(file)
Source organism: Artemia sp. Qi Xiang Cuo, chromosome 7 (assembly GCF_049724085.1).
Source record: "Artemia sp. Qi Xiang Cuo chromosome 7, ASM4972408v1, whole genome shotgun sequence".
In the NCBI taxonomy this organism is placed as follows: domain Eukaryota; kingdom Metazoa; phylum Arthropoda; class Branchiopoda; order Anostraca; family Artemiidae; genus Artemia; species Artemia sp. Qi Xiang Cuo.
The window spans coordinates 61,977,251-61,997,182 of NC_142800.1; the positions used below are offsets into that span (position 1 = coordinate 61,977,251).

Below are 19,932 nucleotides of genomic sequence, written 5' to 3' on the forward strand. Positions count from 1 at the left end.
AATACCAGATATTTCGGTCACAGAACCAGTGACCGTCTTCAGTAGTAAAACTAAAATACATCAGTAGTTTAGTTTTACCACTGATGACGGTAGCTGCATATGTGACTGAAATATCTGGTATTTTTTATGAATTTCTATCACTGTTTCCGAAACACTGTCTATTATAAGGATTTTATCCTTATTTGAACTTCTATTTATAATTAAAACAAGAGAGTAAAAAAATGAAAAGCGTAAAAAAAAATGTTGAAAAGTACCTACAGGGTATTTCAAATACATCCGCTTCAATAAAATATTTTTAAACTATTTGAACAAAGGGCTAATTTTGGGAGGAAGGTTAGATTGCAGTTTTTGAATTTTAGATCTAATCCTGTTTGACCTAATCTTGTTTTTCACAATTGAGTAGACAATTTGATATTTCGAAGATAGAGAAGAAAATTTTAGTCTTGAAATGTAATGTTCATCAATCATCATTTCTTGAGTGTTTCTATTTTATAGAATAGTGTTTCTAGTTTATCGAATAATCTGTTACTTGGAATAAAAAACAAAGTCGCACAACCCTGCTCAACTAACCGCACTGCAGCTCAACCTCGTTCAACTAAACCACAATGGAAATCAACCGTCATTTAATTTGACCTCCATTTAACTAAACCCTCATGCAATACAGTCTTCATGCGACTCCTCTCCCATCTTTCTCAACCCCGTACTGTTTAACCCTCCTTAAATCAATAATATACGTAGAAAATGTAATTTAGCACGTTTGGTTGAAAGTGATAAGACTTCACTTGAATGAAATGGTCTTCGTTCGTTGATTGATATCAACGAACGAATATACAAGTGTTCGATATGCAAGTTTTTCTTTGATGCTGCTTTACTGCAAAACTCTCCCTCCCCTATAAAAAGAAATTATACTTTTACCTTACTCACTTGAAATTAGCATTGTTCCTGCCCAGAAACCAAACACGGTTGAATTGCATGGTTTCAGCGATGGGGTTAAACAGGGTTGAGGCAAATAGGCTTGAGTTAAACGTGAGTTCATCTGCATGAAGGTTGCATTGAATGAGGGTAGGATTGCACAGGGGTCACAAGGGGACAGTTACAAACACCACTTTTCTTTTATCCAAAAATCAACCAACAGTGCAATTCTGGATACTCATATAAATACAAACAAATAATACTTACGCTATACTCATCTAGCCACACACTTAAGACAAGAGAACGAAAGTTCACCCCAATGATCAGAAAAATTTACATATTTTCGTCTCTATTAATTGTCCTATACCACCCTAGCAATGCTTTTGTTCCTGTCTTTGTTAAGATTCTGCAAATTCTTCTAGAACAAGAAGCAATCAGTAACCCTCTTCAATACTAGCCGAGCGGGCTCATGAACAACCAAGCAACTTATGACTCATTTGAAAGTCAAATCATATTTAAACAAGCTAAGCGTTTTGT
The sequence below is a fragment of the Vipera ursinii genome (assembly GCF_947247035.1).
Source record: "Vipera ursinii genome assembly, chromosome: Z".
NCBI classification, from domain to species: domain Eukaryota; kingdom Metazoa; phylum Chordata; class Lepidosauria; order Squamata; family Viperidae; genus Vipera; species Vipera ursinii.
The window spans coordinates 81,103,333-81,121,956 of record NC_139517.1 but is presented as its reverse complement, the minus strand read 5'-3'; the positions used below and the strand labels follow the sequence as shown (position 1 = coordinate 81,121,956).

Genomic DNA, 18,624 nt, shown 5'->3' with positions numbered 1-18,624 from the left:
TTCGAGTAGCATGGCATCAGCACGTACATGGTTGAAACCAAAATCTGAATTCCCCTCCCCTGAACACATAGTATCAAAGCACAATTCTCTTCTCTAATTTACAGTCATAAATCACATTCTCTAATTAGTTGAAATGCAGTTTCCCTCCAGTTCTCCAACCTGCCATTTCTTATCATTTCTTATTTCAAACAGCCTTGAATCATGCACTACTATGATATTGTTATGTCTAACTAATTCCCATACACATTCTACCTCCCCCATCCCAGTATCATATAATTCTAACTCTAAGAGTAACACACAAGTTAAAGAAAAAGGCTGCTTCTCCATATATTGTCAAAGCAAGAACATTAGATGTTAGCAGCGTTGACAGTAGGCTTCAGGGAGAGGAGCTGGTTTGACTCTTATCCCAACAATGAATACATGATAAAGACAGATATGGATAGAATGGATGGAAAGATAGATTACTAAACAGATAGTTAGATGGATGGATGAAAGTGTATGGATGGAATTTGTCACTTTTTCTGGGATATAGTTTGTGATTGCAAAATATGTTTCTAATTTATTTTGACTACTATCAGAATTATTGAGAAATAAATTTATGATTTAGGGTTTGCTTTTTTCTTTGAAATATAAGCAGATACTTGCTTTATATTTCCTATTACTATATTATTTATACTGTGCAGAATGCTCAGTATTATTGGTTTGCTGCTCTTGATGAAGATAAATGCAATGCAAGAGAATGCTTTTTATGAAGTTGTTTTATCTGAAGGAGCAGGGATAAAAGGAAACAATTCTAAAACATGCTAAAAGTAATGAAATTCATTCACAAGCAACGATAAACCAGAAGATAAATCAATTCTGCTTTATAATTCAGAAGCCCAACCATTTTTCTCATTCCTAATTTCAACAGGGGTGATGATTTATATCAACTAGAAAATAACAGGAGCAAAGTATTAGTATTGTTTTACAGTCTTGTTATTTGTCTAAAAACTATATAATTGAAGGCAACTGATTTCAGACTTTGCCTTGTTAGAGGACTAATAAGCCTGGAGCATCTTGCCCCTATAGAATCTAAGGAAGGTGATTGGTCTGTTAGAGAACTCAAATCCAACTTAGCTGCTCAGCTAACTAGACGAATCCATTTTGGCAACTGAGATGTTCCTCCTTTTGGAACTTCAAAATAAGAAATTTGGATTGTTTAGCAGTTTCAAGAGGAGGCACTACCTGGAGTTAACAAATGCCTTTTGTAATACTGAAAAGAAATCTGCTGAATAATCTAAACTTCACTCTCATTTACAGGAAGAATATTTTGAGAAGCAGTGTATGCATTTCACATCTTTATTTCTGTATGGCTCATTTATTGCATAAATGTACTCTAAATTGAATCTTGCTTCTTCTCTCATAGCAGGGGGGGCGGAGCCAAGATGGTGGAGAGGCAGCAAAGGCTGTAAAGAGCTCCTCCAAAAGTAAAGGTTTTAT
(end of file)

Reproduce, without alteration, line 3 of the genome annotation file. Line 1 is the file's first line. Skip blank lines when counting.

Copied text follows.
In the NCBI taxonomy this organism is placed as follows: domain Eukaryota; kingdom Metazoa; phylum Arthropoda; class Branchiopoda; order Anostraca; family Artemiidae; genus Artemia; species Artemia sp. Qi Xiang Cuo.